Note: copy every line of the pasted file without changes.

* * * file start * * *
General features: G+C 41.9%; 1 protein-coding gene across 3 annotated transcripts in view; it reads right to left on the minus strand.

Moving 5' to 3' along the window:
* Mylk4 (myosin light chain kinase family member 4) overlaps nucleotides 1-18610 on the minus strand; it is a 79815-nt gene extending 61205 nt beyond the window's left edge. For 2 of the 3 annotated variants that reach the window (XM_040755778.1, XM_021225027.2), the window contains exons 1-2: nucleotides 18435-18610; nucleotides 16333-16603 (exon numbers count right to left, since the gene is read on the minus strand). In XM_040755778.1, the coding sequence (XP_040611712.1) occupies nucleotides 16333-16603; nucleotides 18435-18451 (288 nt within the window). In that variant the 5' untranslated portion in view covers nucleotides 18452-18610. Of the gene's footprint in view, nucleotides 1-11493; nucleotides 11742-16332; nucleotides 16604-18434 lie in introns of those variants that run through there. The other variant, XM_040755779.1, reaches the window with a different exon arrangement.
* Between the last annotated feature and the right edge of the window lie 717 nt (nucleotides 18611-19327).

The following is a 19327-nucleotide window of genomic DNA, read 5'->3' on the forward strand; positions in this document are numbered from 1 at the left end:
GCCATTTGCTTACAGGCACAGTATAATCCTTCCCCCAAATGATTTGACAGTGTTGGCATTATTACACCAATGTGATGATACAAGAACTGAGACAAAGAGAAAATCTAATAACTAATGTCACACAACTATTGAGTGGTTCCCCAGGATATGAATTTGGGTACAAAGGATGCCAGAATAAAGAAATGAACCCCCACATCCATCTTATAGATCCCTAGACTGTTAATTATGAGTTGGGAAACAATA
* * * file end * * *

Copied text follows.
General features: G+C 41.9%; 1 protein-coding gene across 3 annotated transcripts in view; it reads right to left on the minus strand.

Moving 5' to 3' along the window:
* Mylk4 (myosin light chain kinase family member 4) overlaps nucleotides 1-18610 on the minus strand; it is a 79815-nt gene extending 61205 nt beyond the window's left edge. For 2 of the 3 annotated variants that reach the window (XM_040755778.1, XM_021225027.2), the window contains exons 1-2: nucleotides 18435-18610; nucleotides 16333-16603 (exon numbers count right to left, since the gene is read on the minus strand). In XM_040755778.1, the coding sequence (XP_040611712.1) occupies nucleotides 16333-16603; nucleotides 18435-18451 (288 nt within the window). In that variant the 5' untranslated portion in view covers nucleotides 18452-18610. Of the gene's footprint in view, nucleotides 1-11493; nucleotides 11742-16332; nucleotides 16604-18434 lie in introns of those variants that run through there. The other variant, XM_040755779.1, reaches the window with a different exon arrangement.
* Between the last annotated feature and the right edge of the window lie 717 nt (nucleotides 18611-19327).

The following is a 19327-nucleotide window of genomic DNA, read 5'->3' on the forward strand; positions in this document are numbered from 1 at the left end:
GCCATTTGCTTACAGGCACAGTATAATCCTTCCCCCAAATGATTTGACAGTGTTGGCATTATTACACCAATGTGATGATACAAGAACTGAGACAAAGAGAAAATCTAATAACTAATGTCACACAACTATTGAGTGGTTCCCCAGGATATGAATTTGGGTACAAAGGATGCCAGAATAAAGAAATGAACCCCCACATCCATCTTATAGATCCCTAGACTGTTAATTATGAGTTGGGAAACAATA